June 16, 2011

Deductive vs. Inductive

I've been looking over books on hermeneutics and biblical interpretation, always looking for a good book to shore up my own exegetical methods. And as I was surveying the new edition of Inductive Bible Study: A Comprehensive Guide to the Practice of Hermeneutics, I got to thinking about the basic difference between inductive and deductive reasoning. Which further got me reflecting on my own seeming inability to ever keep these two concepts straight. So I went to wikipedia for a little info (always with a critical eye, of course), and read this enlightening statement at the end of the article on deductive reasoning, under the heading Uses in Popular Culture:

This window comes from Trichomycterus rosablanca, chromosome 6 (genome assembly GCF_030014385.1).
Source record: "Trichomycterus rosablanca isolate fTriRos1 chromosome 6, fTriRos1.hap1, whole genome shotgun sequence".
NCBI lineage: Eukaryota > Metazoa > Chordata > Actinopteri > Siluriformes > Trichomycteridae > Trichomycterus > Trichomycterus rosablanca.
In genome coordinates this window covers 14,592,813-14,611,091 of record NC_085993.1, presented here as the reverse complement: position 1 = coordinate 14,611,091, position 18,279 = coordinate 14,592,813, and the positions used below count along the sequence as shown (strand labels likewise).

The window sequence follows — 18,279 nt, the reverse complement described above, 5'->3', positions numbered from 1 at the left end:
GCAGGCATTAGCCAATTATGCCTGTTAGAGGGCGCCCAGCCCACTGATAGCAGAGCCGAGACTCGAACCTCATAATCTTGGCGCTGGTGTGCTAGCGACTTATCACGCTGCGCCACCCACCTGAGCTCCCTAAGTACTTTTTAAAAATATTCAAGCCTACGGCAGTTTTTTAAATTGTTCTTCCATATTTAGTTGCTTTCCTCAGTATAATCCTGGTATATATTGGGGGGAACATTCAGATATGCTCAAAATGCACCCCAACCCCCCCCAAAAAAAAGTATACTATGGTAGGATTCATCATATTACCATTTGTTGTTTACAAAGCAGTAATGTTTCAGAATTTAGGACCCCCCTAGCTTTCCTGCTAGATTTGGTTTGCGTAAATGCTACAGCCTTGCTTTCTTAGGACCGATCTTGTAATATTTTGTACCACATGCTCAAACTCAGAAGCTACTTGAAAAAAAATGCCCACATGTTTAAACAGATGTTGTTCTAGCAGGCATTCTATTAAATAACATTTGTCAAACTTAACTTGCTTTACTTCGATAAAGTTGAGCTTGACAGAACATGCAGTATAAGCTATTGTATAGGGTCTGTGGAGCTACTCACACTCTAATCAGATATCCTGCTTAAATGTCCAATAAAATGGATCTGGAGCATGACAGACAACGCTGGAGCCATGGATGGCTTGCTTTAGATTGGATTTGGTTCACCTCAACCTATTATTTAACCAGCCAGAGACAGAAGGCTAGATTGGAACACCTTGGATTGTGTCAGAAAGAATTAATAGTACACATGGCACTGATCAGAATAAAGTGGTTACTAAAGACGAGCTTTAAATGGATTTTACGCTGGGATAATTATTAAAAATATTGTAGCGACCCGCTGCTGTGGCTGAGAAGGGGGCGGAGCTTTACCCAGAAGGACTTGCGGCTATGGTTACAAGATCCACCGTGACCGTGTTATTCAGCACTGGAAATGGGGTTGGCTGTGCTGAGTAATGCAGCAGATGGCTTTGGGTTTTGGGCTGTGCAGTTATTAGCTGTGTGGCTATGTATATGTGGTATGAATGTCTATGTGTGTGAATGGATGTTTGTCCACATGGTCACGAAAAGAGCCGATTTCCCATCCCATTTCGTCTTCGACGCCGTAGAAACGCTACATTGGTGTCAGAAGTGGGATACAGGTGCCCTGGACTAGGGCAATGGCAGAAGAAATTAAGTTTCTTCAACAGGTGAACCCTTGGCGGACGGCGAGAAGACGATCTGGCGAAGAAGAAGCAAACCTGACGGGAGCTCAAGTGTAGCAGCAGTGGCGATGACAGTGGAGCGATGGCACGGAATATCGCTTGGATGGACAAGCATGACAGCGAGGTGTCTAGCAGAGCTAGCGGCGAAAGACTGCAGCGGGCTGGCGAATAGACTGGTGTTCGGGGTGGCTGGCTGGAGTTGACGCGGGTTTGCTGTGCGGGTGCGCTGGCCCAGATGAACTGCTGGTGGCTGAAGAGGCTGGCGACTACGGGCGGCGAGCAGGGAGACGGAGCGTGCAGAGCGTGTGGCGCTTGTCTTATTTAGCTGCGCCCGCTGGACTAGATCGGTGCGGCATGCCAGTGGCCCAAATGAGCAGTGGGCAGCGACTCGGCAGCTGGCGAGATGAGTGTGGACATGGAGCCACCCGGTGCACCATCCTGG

The fictional detective Sherlock Holmes is described as using deductive reasoning to solve his mysteries, however this is an error on the part of the author, Sir Arthur Conan Doyle. Sherlock's methods can more properly be described as a form of inductive reasoning.

It was like a light dawned. I loved Sherlock Holmes mysteries growing up, and, knowing Doyle described his methods as "deductive," it has always served, whether subconsciously or consciously, as one of my prime examples of deduction. But in fact, it's not. No wonder I was perpetually confused. Elementary, my dear Doyle!

1 comment:

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